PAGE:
Shuyan Saga Review
Released on mobile, and then on PC in 2017, Shuyan Saga is a hybrid between graphic novel and martial arts fighting game. It has now been ported to consoles. The question hanging in the air: does this nearly seven-year-old game still offer a compelling experience? Second question: did it ever?
Nothing like Mulan
In Shuyan Saga, you play a young princess who is unexpectedly thrust into a political and military conflict. A ruthless tyrant has invaded her father’s kingdom and she is sent to the front, more as a scout and envoy than a warrior. To many in the kingdom, Shuyan is a spoiled, entitled princess without practical skills. In reality, she’s smart, fearless, and has a secret.
What she’s hiding is that she’s been secretly training in kung fu and has become proficient in martial arts, making her an unlikely and proficient fighter. At the same time, her kung fu master has been attempting to instill in her a bit of Taoist wisdom and mental discipline, both of which will come in handy. Although it doesn’t really pay off in terms of game mechanics, there’s quite an emphasis on martial arts’ philosophical and spiritual underpinnings.
The “spoiled princess discovering her strength and power” is not exactly a new conceit in fiction, film, or games. The writing in Shuyan Saga is competent, though its dialog choices don’t seem to matter much in the larger narrative. The supporting players all fill their roles as allies, antagonists, and comic relief without being especially memorable.
As a visual novel, Shuyan Saga suffers from a few glaring issues. The first is that the mobile-quality graphics look pretty dated upscaled to the PS5. The art itself is kind of generic, though skilled comics illustrator Daxiong drew the panels. It’s also wildly inconsistent and can’t seem to pin down what Shuyan looks like from panel to panel.
The second issue is the American-accented voice acting. It’s not that it’s bad so much as it’s weirdly casual and contemporary for such a melodramatic story. The voices also suffer from a lack of audio processing and spatial positioning. Everything just sounds flat. The musical score by Aaron Tsang is sometimes the most successful element and usually worth attending to.
But Shuyan Saga is only half visual novel. Its other half is a martial arts fighting game. Once again, porting it from earlier incarnations on mobile and PC doesn’t do it any favors on console. It controls well — no more mouse swipes emulating touch input — but the combat system is incredibly shallow, especially in comparison to games like Street Fighter, Mortal Kombat, or any other of a dozen fighting titles.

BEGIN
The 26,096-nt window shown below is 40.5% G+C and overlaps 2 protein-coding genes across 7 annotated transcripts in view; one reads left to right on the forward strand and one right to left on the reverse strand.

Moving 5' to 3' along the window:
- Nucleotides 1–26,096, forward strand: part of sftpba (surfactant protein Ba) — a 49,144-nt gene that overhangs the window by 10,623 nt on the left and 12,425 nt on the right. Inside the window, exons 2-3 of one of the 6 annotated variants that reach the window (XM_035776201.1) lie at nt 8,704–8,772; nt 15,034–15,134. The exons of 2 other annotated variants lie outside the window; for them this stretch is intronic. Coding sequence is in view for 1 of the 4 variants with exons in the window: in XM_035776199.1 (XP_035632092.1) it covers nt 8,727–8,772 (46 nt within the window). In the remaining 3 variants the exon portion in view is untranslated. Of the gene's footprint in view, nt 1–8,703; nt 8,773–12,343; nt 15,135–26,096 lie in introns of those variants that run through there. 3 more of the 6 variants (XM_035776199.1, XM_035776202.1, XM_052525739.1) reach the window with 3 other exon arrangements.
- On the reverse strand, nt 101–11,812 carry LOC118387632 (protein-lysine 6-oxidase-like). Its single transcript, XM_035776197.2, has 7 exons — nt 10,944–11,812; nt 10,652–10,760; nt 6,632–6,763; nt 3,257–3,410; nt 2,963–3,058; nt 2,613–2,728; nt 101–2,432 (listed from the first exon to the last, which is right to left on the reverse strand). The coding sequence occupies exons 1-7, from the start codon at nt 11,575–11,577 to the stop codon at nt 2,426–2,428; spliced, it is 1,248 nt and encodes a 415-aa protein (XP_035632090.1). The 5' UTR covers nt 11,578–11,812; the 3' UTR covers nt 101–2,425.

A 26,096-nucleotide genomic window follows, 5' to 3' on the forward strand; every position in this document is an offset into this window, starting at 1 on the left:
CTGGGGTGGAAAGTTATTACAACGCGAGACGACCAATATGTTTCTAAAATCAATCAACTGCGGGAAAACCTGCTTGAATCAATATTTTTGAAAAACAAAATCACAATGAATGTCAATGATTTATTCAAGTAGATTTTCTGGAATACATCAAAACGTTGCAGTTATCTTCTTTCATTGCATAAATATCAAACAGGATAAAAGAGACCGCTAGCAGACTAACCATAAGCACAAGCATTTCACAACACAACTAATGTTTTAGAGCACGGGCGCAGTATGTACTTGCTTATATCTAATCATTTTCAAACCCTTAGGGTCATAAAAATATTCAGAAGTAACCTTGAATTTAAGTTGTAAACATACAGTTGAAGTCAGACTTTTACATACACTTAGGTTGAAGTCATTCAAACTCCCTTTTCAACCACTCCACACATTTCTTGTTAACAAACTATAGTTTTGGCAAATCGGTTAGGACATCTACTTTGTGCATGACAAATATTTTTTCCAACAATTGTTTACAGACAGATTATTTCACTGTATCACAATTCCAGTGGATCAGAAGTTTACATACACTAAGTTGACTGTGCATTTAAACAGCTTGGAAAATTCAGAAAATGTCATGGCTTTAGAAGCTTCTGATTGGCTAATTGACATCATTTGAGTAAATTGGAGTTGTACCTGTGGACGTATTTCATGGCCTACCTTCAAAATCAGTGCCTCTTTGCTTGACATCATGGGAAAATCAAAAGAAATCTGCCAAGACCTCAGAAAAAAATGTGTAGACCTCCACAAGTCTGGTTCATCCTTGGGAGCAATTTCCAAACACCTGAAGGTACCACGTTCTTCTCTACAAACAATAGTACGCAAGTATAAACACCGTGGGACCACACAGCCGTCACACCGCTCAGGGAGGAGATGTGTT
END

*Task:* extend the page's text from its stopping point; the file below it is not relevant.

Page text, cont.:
At various points, Shuyan Saga pivots from visual novel to 3D fighting game, either from overhead or, for one-on-one fights, to a more traditional brawler POV. Either way, the combat is clunky and full of weird pauses. Enemies stand there doing nothing until Shuyan moves. She has a limited number of punches, blocks, and charged attacks, which don’t evolve much. It’s hard to describe, but saying it’s the opposite of fluid is a start.
Under the Magnifier
The problem, I think, is ultimately one of scale. In its present form on current and next-gen consoles, Shuyan Saga can’t come close to matching the complexity and entertainment of games native to the platforms. Everything about it seems sized to mobile, from its very short, three-chapter story to its simplistic combat. Even at the current sale price of $14.95 (usually $19.95) you have to judge if the upgrade to console is worth the extra cash.
Back in 2017, Shuyan Saga was probably a decent mobile game. It has a competent, if not very original, narrative and the graphic novel is broken up by real-time kung fu fighting. In 2023 and on bleeding edge consoles, Shuyan Saga feels out of place and unlikely to satisfy gamers used to more elaborate productions and nuanced mechanics.
***PS5 code provided by the publisher for review***
- Decent story and writing
- Novel and action work well together
- Controls much better than mouse
- Clunky, primitive combat
- Uninspired premise
- Inconsistent art